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Building better brain implants: The challenge of longevity

Date:
August 20, 2013
Source:
Journal of Visualized Experiments (JOVE)
Summary:
A new technique accommodates two challenges inherent in brain-implantation technology: gauging the property changes that occur during implantation and measuring them on a micro-scale.
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In this experiment, we describe a method for environmentally-controlled microtensile testing of mechanically-adaptive polymer nanocomposites for ex-vivo characterization.
Credit: The Journal of Visualized Experiments

On August 20, JoVE, the Journal of Visualized Experiments will publish a technique from the Capadona Lab at Case Western Reserve University to accommodate two challenges inherent in brain-implantation technology, gauging the property changes that occur during implantation and measuring on a micro-scale. These new techniques open the doors for solving a great challenge for bioengineers -- crafting a device that can withstand the physiological conditions in the brain for the long-term.

"We created an instrument to measure the mechanical properties of micro-scale biomedical implants, after being explanted from living animals," explained the lab's principal investigator, Dr. Jeffrey R. Capadona. By preserving the changing properties that occurred during implantation even after removal, the technique offers potential to create and test new materials for brain implant devices. It could result in producing longer lasting and better suited devices for the highly-tailored functions.

For implanted devices, withstanding the high-temperatures, moisture, and other in-vivo properties poses a challenge to longevity. Resulting changes in stiffness, etc, of an implanted material can trigger a greater inflammatory response. "Often, the body's reaction to those implants causes the device to prematurely fail," says Dr. Capadona, "In some cases, the patient requires regular brain surgery to replace or revise the implants."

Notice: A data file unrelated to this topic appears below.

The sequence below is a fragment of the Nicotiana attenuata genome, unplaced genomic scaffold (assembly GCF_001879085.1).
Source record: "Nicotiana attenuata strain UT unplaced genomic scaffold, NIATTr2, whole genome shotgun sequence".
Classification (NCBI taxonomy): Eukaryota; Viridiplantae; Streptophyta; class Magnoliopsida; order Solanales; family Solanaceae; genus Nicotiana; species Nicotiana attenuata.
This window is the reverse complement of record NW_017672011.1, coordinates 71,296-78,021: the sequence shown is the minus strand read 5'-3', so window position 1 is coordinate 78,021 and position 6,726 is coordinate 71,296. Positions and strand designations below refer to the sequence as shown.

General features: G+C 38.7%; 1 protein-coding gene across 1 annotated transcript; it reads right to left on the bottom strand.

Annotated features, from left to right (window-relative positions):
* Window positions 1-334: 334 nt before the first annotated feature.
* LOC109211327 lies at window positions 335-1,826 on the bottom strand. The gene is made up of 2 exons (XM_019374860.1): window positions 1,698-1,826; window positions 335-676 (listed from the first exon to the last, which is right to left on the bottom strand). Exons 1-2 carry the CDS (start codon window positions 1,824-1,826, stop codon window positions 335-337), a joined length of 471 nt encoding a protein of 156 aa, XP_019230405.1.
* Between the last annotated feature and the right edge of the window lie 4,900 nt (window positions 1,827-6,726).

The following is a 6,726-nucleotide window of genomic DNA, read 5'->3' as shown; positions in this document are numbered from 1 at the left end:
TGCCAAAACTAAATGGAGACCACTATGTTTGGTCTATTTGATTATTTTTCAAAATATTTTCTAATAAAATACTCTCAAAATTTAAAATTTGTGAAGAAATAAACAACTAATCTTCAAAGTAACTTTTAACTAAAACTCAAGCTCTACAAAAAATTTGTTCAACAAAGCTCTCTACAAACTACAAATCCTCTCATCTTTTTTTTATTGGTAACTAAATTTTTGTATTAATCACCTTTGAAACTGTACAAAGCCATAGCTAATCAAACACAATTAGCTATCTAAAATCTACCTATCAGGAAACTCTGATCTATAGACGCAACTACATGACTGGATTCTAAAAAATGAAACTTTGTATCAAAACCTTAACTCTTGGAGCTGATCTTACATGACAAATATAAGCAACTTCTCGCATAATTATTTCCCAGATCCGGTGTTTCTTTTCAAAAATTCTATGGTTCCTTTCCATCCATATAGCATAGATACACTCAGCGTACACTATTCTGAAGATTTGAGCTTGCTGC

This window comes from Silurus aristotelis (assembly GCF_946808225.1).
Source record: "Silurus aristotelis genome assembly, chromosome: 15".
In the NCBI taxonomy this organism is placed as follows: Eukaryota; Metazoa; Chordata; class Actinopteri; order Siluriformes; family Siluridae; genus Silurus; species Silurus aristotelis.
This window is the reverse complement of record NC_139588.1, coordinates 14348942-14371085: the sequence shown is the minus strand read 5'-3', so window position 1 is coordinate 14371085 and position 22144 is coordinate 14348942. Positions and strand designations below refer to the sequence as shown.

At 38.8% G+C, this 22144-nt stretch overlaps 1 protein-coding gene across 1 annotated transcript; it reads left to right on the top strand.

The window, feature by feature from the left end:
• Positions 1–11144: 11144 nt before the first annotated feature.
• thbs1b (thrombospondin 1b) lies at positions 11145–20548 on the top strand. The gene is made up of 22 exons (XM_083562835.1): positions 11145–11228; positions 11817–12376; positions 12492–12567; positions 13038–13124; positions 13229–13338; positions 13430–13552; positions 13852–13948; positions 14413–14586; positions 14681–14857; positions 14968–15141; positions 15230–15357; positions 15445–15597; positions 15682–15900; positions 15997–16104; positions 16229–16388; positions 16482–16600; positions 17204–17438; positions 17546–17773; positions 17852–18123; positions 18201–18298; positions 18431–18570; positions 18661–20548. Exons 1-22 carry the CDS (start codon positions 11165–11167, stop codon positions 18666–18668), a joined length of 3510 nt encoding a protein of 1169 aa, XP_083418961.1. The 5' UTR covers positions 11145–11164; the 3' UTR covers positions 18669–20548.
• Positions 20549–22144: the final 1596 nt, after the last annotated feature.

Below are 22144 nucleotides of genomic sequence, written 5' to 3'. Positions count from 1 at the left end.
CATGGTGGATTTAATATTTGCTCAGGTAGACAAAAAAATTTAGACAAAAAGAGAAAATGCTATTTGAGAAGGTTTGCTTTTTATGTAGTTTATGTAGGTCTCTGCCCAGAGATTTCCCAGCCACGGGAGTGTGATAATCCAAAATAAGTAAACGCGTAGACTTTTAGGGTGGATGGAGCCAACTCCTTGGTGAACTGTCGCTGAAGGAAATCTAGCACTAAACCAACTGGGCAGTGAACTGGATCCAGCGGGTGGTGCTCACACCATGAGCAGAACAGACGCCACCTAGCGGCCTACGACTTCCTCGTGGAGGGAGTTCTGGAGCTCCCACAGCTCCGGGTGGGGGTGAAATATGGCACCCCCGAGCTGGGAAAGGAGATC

New implantation materials may help find solutions to restore motor function in individuals who have suffered from spinal cord injuries, stroke or multiple sclerosis. "Microelectrodes embedded chronically in the brain could hold promise for using neural activity to restore motor function in individuals who have, suffered from spinal cord injuries," said Dr. Capadona.

Furthermore, Capadona and his colleagues' method allows for measurement of mechanical properties using microsize scales. Previous methods typically require large or nano-sized samples of material, and data has to be scaled, which doesn't always work.

When asked why Dr. Capadona and his colleagues published their methods with JoVE, he responded "We choose JoVE because of the novel format to show readers visually what we are doing. If a picture is worth [a] thousand words, a video is worth a million."


Story Source:

The above post is reprinted from materials provided by Journal of Visualized Experiments (JOVE). Note: Materials may be edited for content and length.


Journal Reference:

  1. Allison E. Hess, Kelsey A. Potter, Dustin J. Tyler, Christian A. Zorman, Jeffrey R. Capadona. Environmentally-controlled Microtensile Testing of Mechanically-adaptive Polymer Nanocomposites for ex vivo Characterization. Journal of Visualized Experiments, 2013; (78) DOI: 10.3791/50078

Cite This Page:

Journal of Visualized Experiments (JOVE). "Building better brain implants: The challenge of longevity." ScienceDaily. ScienceDaily, 20 August 2013. <www.sciencedaily.com/releases/2013/08/130820094418.htm>.
Journal of Visualized Experiments (JOVE). (2013, August 20). Building better brain implants: The challenge of longevity. ScienceDaily. Retrieved August 27, 2015 from www.sciencedaily.com/releases/2013/08/130820094418.htm
Journal of Visualized Experiments (JOVE). "Building better brain implants: The challenge of longevity." ScienceDaily. www.sciencedaily.com/releases/2013/08/130820094418.htm (accessed August 27, 2015).

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